Friday, September 26, 2008

Wealth of Information, Poverty of Attention

342,00 is too many reviews of nail clippers

I suffer from it myself. Information overload. Analysis paralysis. A need to gather as much information as possible before making a decision. With near-infinite information only a Google search away, it is easy to get lost in research and never get around to actually making the decision. The topic of how successful people make rapid, profitable choices has received its own fair share of research lately.

Malcom Gladwell wrote about making quick, instinctive decisions in his popular recent book Blink. The "blink" can be the ability for a mind to process information subconsciously and quickly recommend action, such as a fire fighter sensing that something wasn't right with room and ordering everyone out before it collapsed in flame. But Gladwell also described a concept called "thin-slicing" where experts use narrow information that education and experience has taught them are determining factors in making the right choices.
[A new book and old studies on the subject after the jump]

Jonah Lehrer, author of Proust was a Neuroscientist, has a forthcoming book on the subject called How We Decide. He discusses the overarching concept of how we decide in the context of Warren Buffet this week at his blog, the Frontal Cortex. In it he cites a psychological study from the late 1980s performed on MIT business students:
[Psychologist Paul] Andreassen let the students select a portfolio of stock investments. Then he divided the students into two groups. The first group could only see the changes in the prices of their stocks. They had no idea why the share prices rose or fell, and had to make their trading decisions based on an extremely limited amount of data. In contrast, the second group was given access to a steady stream of financial information. They could watch CNBC, read The Wall Street Journal and consult experts for the latest analysis of market trends.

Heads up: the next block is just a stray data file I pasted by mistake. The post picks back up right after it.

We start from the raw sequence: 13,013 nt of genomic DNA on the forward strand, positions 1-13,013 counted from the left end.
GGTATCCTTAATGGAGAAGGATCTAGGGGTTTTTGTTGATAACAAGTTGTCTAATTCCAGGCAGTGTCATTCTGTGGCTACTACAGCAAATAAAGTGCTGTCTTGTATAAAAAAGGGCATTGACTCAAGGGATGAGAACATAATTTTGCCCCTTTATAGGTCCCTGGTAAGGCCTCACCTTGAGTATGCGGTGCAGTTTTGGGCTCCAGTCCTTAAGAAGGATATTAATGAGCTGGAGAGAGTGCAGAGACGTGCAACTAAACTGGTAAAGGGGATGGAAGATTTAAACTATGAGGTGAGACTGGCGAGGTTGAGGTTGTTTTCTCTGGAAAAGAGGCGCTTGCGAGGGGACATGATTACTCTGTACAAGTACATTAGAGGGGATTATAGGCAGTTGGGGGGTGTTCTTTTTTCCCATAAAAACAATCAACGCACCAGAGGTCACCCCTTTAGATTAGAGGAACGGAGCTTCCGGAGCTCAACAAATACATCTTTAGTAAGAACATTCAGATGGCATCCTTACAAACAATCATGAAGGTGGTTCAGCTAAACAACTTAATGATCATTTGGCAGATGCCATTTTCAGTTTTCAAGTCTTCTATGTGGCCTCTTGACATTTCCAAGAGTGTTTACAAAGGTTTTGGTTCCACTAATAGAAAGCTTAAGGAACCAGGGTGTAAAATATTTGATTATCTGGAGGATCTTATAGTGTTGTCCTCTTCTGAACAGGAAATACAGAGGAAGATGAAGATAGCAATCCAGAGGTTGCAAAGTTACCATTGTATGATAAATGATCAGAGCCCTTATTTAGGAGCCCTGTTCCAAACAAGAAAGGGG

The limited information group performed almost twice as well as the informed group, who became distracted by gossip and rumors. The more informed group engaged in far more buying and selling, were far more volatile, while the limited information group stayed focused on performing stocks. Too much information made one group over-confident.

It should be noted that the value of "unconscious cognition" is very much debated. Richard Posner, whose blog I have previously recommended and whom I described as one of the biggest brains on the internet, didn't think much of Gladwell's argument when he reviewed Blink in The New Republic: 
Taken together, these literatures demonstrate the importance of unconscious cognition, but their findings are obscured rather than elucidated by Gladwell's parade of poorly understood yarns. He wants to tell stories rather than to analyze a phenomenon.
Posner certainly has a dog in the fight, being very much an advocate of conscious cognition, but he stopped short of poo-pooing the entire concept of Blink out of hand, choosing instead to lambaste Gladwell's approach to it. The door remains open for Lehrer to produce a more convincing argument, although my experience with Lehrer to date suggests he writes very much in the Gladwell mold. Which isn't a bad thing, considering how many books Gladwell has sold. But is not likely to impress a Richard Posner.

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